Punctuation Mark Tally

Okay, It already counts the frequency of words and what not, why not do the same for punctuation marks. It would make draft revisions much easier and fluid if you could get an idea if you might be over using semi-colons, colons, commas or em dashes.


Interesting idea. It left me wondering how good a yardstick comma counting would be or how I would gauge when the numbers were indicating “overuse”.

So, having jotted up a script to do the counts and fed it some text, what should I make of the fact that that text had on average three commas, seven periods and one m-dash in a hundred words.

fellow scriv user

Well that depends on your writing process. For writers like myself, the first draft is usually a hot mess and from there it is a steady journey of refinement. Now one method of refining comes from restructuring sentences. A quick scan for say, semi-colons, em-dashes , or colons, could be used to as a sort of yardstick to gauge how much more refining a particular scene or chapter needs. Much in the same way the existing word statistics give you a hint where you might be over using a particular word or phrase.

Going from first draft to manuscript is not unlike going from llump of clay to artisan vase. You’ve probably heard the old adage: when you see a semi-colon, kill it. In many cases, every semi colon is an opportunity to make two strong sentences from one moderate sentence.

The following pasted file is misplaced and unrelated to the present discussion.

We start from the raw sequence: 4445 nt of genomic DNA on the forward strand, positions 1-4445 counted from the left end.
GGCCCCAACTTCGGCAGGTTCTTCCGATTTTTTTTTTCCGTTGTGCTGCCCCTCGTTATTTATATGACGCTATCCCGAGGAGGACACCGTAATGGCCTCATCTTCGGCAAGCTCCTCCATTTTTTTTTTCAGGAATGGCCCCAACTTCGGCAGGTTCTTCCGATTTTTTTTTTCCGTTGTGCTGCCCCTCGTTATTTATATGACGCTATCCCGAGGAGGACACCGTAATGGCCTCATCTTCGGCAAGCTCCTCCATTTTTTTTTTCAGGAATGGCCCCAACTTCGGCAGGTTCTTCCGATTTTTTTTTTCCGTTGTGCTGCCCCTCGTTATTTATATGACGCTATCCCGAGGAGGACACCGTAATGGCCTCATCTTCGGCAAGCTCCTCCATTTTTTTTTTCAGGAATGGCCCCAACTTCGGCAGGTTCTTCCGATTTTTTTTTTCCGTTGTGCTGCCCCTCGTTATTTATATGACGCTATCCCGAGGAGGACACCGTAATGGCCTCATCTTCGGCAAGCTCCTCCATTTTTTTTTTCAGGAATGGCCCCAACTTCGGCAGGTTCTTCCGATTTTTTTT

Being able to select a chapter and get a quick count of you semi colon usage is a good way to ball park how much refinement you need. same thing with commas when taken in conjunction with periods. If you wind up having 3 commas for every period in a block of text, that might not be so bad. If, however, you wind up having 6 or more, it’s likely a sign you’ve been using the infamous comma-splice and creating run on sentences.

In thinking, it would also be nice if you could also search for and count the occurences of certain phrases or patterns. All writers have little bad habits-- phrases that we over use or fall back on, something like that and the punctuation counter would go a long way to helpinga write make those last few tweaks.

now as to your question gr-, that depends on what you’re going for. Depending on the style and effect, you may want to increase the number of periods to create more sentences , say if you were trying to giv the impression of increased pacing, or decrease the number of periods to slow things down… When taken per hundred words, things get interesting but again it depends on what your style is and the effect you’re going for. I’ve heard it said that things like semicolons should at most be used once every 1000 words, and colons no more than one per 2000.